Who Killed the War on Terror?

The U.S. government's most controversial post-9/11 policies died years before Osama Bin Laden did -- and for good reason


Former Secretary of Defense Donald Rumsfeld (L) and former Vice President Dick Cheney leave the stage at the Conservative Political Action Conference on February 10, 2011/Reuters

The death of Osama bin Laden at the hands of Navy Seals last May marked a turning point in the fight against al Qaeda. But one thing it did not mark was an end to the War on Terror. That's because the War on Terror was already dead, abandoned by the very agencies responsible for implementing it after 9/11.

9-11 Ten Years Later

There are, of course, still terrorists plotting to kill Americans, and the U.S. continues to take aggressive measures to stop them. But it would be a mistake to confuse all counterterrorism strategies with the War on Terror. The War on Terror was based on the notion that Islamic terrorism represented a unified, ideologically coherent, and operationally centralized threat, demanding a singular and predominately military response. This notion was rejected by U.S. security officials long before the killing of Bin Laden. Indeed, it was abandoned well before the election of President Obama.

By the latter years of the Bush administration, the exceptional tactics that defined the War on Terror -- preventative detentions, pain-based interrogation, ethnic and religious profiling, and widely expanded domestic surveillance powers -- were either abandoned or dramatically scaled back based on overwhelming evidence that they were ineffective. Meanwhile, the actual wars initiated in the name of the War on Terror, in Afghanistan and Iraq, rapidly evolved into counter-insurgency and then counterterrorism campaigns as military leaders recognized that the U.S. was unable to replace theocrats and autocrats with stable, western-style democracies.

The War on Terror lives on today only as political theater. Policymakers, from President Obama to Members of Congress, continue to fear the accusation of being "soft on terror," and hence continue to describe contemporary counterterrorism efforts in martial terms. Congress continues to legislate War on Terror approaches that the security establishment, for the most part, hasn't asked for and, in some cases, has even explicitly rejected.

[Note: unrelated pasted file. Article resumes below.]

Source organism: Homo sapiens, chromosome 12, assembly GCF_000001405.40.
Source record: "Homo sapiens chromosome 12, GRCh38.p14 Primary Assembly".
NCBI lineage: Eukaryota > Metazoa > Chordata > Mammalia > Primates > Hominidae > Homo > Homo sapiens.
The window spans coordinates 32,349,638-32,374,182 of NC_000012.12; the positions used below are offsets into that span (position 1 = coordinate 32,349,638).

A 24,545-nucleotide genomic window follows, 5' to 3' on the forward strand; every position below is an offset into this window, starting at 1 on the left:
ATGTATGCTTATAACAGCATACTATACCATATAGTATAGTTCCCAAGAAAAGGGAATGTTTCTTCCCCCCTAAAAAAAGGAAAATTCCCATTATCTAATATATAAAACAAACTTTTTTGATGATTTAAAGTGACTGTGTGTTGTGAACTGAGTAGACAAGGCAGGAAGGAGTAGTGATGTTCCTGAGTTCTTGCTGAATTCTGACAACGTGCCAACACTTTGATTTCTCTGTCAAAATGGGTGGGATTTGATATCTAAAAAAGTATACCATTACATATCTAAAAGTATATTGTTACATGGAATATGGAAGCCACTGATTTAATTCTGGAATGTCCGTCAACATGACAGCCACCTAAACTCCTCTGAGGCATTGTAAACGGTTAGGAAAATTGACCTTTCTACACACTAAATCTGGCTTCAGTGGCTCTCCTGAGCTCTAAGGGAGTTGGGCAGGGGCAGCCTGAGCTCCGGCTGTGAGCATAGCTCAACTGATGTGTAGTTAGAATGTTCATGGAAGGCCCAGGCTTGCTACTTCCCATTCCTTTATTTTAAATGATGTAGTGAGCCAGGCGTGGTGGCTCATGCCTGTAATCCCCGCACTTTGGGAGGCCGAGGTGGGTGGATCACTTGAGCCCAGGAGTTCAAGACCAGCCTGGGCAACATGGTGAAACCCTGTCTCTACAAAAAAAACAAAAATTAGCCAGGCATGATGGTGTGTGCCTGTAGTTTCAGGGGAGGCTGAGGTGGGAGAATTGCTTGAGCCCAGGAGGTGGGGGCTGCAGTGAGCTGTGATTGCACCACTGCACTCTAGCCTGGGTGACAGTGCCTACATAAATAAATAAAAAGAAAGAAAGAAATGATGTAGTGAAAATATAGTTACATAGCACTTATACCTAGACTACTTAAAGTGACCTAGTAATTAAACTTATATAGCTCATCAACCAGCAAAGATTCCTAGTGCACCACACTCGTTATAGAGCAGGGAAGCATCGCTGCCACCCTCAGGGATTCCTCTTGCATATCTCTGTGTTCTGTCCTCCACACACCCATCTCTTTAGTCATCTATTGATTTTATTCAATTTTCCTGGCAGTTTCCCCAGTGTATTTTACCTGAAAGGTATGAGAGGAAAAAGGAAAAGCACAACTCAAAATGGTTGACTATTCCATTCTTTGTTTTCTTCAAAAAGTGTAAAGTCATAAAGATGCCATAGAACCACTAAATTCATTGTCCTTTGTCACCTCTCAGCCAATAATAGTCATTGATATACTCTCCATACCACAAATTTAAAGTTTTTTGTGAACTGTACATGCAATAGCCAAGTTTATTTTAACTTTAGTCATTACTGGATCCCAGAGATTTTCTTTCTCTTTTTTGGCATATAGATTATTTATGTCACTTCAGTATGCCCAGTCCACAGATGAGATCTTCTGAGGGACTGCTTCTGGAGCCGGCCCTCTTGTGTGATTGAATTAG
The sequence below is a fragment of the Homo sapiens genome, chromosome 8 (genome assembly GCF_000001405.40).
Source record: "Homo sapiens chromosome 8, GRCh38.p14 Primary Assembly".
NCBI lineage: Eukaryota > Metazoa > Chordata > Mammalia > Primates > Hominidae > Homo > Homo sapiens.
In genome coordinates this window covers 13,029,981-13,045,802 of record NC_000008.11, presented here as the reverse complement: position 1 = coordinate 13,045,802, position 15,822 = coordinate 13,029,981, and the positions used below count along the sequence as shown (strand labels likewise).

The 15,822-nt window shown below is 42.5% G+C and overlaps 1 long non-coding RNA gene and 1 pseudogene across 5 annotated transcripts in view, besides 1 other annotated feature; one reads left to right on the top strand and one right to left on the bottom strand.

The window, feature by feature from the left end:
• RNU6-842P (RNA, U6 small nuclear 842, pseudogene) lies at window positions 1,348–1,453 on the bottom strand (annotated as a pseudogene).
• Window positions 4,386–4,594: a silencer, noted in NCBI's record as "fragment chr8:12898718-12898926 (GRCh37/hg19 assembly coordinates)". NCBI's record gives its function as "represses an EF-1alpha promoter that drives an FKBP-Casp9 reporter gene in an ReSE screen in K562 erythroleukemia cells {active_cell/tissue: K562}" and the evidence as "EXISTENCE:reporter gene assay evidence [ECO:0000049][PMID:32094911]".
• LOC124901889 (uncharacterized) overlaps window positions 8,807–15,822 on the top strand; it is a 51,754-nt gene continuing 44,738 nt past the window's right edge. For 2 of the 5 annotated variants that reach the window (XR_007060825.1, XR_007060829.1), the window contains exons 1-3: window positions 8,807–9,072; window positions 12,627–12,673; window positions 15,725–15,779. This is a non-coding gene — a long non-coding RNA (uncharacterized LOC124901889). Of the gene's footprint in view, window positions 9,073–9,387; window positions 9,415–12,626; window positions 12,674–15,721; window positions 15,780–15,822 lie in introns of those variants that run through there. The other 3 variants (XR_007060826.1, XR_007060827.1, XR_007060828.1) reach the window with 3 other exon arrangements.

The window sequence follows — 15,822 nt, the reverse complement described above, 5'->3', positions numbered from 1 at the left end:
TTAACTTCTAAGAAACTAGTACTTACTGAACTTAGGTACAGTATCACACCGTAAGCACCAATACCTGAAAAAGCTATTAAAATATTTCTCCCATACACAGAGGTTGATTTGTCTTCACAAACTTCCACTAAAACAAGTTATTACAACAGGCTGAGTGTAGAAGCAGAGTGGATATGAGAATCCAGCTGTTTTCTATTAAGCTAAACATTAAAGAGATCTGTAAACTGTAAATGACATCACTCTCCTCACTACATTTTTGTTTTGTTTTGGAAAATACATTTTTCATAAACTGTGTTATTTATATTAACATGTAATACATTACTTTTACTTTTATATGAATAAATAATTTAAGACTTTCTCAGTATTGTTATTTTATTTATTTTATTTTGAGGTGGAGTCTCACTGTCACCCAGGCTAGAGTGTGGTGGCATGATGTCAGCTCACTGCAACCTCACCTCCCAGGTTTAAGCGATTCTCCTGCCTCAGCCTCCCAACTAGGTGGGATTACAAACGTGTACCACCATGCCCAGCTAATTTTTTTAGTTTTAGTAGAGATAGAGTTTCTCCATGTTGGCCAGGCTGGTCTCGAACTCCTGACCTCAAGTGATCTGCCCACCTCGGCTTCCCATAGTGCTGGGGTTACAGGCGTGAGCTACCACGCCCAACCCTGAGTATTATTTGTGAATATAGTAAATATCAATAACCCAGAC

But while the political class remains stuck in the past, the security establishment has moved on. Virtually all of the progress that U.S. authorities have made in dismantling al Qaeda and countering terrorism has been accomplished in spite of, not because of the War on Terror. As we consider the future of U.S. counterterrorism after Bin Laden, we would do well to consider what we have learned from the evolving security response to the 9/11 attacks, and how those lessons might keep us safer in a world where the War on Terror may be over but the threat of terrorism still remains.

In many ways, the War on Terror ended because the American security state relearned forgotten lessons. Over the past four centuries, modernizing nation-states have become increasingly effective at securing their citizens' safety and allegiance through ever more refined and subtle means. Where sovereignty was once invested in a single monarch -- think Louis XIV's famous quip, L'État, c'est moi ("The state, it is me") -- gradually the state became all of us. Populations who were "subjects" beholden to state authority became "citizens" willing and empowered to defend it.